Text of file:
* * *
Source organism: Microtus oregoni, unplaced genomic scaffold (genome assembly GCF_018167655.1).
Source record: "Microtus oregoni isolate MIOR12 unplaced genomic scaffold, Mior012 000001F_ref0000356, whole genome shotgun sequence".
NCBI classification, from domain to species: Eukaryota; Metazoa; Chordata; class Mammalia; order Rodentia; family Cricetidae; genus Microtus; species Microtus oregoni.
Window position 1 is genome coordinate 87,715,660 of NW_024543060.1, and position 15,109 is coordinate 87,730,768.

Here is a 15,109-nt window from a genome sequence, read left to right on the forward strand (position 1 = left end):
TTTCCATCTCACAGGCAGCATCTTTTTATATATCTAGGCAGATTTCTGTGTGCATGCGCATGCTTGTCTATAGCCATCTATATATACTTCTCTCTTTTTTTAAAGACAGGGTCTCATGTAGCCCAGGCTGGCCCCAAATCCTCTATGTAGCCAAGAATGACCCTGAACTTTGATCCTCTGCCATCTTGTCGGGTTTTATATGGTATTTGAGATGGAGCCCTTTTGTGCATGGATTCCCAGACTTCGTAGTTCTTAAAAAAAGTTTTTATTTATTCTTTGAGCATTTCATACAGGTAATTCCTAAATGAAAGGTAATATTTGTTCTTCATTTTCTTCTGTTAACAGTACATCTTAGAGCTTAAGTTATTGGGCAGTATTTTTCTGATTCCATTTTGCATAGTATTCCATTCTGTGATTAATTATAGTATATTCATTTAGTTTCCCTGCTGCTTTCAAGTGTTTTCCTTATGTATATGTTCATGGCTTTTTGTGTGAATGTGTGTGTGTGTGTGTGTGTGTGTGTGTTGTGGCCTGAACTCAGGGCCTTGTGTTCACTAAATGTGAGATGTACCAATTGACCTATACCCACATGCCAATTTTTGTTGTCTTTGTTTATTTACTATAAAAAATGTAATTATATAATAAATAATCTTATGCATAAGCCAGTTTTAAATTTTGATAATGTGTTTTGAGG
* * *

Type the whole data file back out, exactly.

Source organism: Microtus oregoni, unplaced genomic scaffold (genome assembly GCF_018167655.1).
Source record: "Microtus oregoni isolate MIOR12 unplaced genomic scaffold, Mior012 000001F_ref0000356, whole genome shotgun sequence".
NCBI classification, from domain to species: Eukaryota; Metazoa; Chordata; class Mammalia; order Rodentia; family Cricetidae; genus Microtus; species Microtus oregoni.
Window position 1 is genome coordinate 87,715,660 of NW_024543060.1, and position 15,109 is coordinate 87,730,768.

Here is a 15,109-nt window from a genome sequence, read left to right on the forward strand (position 1 = left end):
TTTCCATCTCACAGGCAGCATCTTTTTATATATCTAGGCAGATTTCTGTGTGCATGCGCATGCTTGTCTATAGCCATCTATATATACTTCTCTCTTTTTTTAAAGACAGGGTCTCATGTAGCCCAGGCTGGCCCCAAATCCTCTATGTAGCCAAGAATGACCCTGAACTTTGATCCTCTGCCATCTTGTCGGGTTTTATATGGTATTTGAGATGGAGCCCTTTTGTGCATGGATTCCCAGACTTCGTAGTTCTTAAAAAAAGTTTTTATTTATTCTTTGAGCATTTCATACAGGTAATTCCTAAATGAAAGGTAATATTTGTTCTTCATTTTCTTCTGTTAACAGTACATCTTAGAGCTTAAGTTATTGGGCAGTATTTTTCTGATTCCATTTTGCATAGTATTCCATTCTGTGATTAATTATAGTATATTCATTTAGTTTCCCTGCTGCTTTCAAGTGTTTTCCTTATGTATATGTTCATGGCTTTTTGTGTGAATGTGTGTGTGTGTGTGTGTGTGTGTGTGTTGTGGCCTGAACTCAGGGCCTTGTGTTCACTAAATGTGAGATGTACCAATTGACCTATACCCACATGCCAATTTTTGTTGTCTTTGTTTATTTACTATAAAAAATGTAATTATATAATAAATAATCTTATGCATAAGCCAGTTTTAAATTTTGATAATGTGTTTTGAGG